The Weatherman

I was watching the local weather forecast on TV last evening. The guy in front of the green screen had to be 14, maybe 22. Alright, he was probably 30. But I’m old and have a skewed perception of age recognition.

I know this is not an uncommon phenomenon. Growing up, my Dad would talk about some of the people he worked with at the foundry. He referred to a particular individual as a “boy”. As in, “The boy who runs the machine shop.” Two weeks later Dad would introduce me to this “boy” and he was actually a grown man with a wife and two kids. As you get older, they all look younger.

Anyway. This boy on TV talked so fast that my head turned like a top trying to keep up with him. He danced to the right and thought he was pointing to Columbus. In actuality, he was pointing to Dallas, TX. He then sashayed to the left and waved at the temperatures displayed across the state. By the time he was done and all 25 screens had passed by behind him, I wasn’t sure if a cold front was breathing down our neck or why we needed to know that it’s going to be 27° in Freeport, MA by next week.

All I really wanted to know is if it might rain tomorrow. How much? And will the sun come out after lunch.

He is called a Meteorologist. I happen to think he’s a weatherman. But the title implies more.

He does this song and dance 3 times in a 30 minute news show. And the local folks have decided that we need them to run this show 3 times back to back between 5:00 and 6:30 every evening. And God forbid that we have a storm brewing anywhere between here and China. This boy and the Storm Tracker Team will interrupt the World Series every 15 minutes just to make sure I’m aware that thunderstorms can carry high winds that’ll rip the roof off the tool shed in the back yard.

“Please be sure to keep your pets indoors tonight.”

The most annoying thing about the modern-day weatherman is the profundity of common sense advice. He tells me how I should dress and how I should drive and how much SPF 400 to rub on and when I should get out my umbrella and what puppy I should adopt. He expresses this with great personal concern for my well-being; as if, without his help, I would wonder off into the world in a pitiful stupor, get in my truck and drive like a madman on slick roads on my way to the beach to get a 3rd degree sunburn.

As the driver said to Miss Daisy, “I am a grown man.”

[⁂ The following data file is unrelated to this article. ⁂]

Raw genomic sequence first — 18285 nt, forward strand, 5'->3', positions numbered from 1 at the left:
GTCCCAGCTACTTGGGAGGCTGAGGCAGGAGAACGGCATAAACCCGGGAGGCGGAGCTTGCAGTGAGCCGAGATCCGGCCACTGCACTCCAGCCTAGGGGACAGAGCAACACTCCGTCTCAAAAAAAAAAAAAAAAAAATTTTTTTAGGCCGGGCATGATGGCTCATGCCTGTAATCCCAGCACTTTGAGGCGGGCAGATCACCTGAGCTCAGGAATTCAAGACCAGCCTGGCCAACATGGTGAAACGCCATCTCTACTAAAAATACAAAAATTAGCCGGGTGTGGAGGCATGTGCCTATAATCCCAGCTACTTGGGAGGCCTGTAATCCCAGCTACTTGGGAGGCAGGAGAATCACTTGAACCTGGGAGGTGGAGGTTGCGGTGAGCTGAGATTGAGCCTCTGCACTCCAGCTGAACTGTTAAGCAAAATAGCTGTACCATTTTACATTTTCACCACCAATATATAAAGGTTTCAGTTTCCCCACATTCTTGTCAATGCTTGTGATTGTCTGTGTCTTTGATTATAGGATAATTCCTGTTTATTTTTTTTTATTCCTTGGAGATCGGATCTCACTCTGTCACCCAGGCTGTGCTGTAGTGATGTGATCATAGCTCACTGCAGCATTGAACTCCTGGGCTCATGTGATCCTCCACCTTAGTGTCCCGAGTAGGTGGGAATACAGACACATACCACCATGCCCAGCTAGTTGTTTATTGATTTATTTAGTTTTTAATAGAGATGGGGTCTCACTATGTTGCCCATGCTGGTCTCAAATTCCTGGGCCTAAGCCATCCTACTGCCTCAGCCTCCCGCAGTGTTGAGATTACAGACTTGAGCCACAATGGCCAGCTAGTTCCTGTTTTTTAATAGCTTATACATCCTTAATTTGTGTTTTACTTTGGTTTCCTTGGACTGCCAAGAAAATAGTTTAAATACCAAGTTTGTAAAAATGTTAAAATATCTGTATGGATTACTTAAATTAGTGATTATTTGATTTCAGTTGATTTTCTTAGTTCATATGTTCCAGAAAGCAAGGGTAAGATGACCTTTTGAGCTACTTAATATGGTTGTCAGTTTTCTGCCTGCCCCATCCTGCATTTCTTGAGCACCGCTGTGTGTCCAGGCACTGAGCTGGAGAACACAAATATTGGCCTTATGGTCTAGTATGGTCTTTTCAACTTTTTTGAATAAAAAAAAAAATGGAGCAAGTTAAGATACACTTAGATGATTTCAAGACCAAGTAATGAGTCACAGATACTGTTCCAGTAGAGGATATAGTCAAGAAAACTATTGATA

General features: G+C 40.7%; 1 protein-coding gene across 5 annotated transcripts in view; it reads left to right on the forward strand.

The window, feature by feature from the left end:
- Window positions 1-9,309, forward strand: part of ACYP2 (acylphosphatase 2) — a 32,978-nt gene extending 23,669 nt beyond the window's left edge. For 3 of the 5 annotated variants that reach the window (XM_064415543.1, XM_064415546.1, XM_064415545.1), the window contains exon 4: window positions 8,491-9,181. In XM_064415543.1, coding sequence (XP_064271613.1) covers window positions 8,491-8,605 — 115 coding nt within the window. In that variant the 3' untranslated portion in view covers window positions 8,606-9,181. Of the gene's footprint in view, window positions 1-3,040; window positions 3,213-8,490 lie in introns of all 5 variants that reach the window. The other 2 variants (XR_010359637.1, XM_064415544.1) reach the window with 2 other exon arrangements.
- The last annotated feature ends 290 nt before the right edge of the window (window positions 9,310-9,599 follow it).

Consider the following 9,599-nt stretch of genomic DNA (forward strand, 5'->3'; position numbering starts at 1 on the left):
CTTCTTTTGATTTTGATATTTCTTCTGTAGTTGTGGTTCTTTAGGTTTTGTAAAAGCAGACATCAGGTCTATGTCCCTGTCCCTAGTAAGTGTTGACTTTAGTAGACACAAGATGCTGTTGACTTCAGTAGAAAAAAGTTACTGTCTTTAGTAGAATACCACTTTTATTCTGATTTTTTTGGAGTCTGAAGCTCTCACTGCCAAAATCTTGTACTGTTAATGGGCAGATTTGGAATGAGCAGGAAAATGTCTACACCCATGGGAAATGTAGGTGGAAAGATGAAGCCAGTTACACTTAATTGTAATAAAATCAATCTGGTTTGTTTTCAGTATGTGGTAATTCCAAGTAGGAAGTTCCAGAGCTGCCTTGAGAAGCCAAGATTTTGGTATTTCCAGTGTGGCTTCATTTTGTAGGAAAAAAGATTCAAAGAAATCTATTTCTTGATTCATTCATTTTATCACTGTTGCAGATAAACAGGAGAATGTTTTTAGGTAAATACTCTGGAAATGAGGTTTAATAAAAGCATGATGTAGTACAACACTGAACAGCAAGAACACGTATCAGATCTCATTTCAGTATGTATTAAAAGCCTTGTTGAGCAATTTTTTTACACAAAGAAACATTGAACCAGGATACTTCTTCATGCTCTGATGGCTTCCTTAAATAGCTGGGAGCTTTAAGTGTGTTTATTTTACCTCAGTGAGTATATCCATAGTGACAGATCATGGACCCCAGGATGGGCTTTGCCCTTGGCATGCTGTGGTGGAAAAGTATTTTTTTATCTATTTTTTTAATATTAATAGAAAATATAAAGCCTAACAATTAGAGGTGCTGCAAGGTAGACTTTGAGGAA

I do not need a weatherman to tell me to put on a jacket. I’ve been going outside in all kinds of weather for over 60 years. I haven’t flubbed it so badly that I couldn’t make a decision about how to dress myself.

The first thing I do each morning, well not actually the first thing, is walk out on the kitchen porch. From there I can tell if it’s wet outside. Are the stars out? If it’s cold, I can gauge that through my toes on the porch floor. On that basis I make decisions about what to wear for the day. It’s pretty much a fail-proof system.

Besides, it’s that time of year when the day can start at 46°and end up at 76°. I dress in layers and peel them off as the day goes on. It can also start at 70° and drop to 42° by 3:00. Fortunately, all the layers I peel off usually end up on the back seat of my truck and never make it back to my closet until April. I have a rolling wardrobe to chose from if I need it, or if the weatherman gets it all wrong. Which never happens.

You know what I miss? Or, maybe, who I miss? I miss Guy Sharpe. Guy Sharpe was the weatherman on a couple different stations out of Atlanta for my entire growing up life. He didn’t have a green screen. Guy had a big, fat, bold black marker and a real map on a wall that he could touch. If he pointed at Atlanta, by granny he pointed at Atlanta.

He could draw a cold front by hand on live TV that would make you want to go the closet and get your jacket out. He drew his own Cumulus clouds over north Georgia. Raindrops falling on Macon. His Sun had a smile over my hometown of Hampton.

Tomorrow’s high will be 78°
Barometric pressure: 14.62 and rising
Winds 8-10 mph out of the SE
Make up your own mind how to dress.

If he said it was going to be foggy in the morning, he never said to drive with your lights on. He assumed we had more sense than God gave a gnat. He gave us the forecast and let us decide what to do with it. He had a full head of white hair and a voice that garnered him more respect than Moses.

These young boys in front of the green screen could learn a little something from Guy. Just give me the raw data. Don’t pretend you know what the weather is going to be like 10 days from now. You’re probably wrong about tomorrow. And for goodness sakes, practice your pointing.

Just a couple last observations. Every few months there’s a new weatherman on the local station. I wonder where they all go. Maybe to Freeport, MA? And by the way, it’s going to be 46° in the morning. Be sure to wear your jacket.

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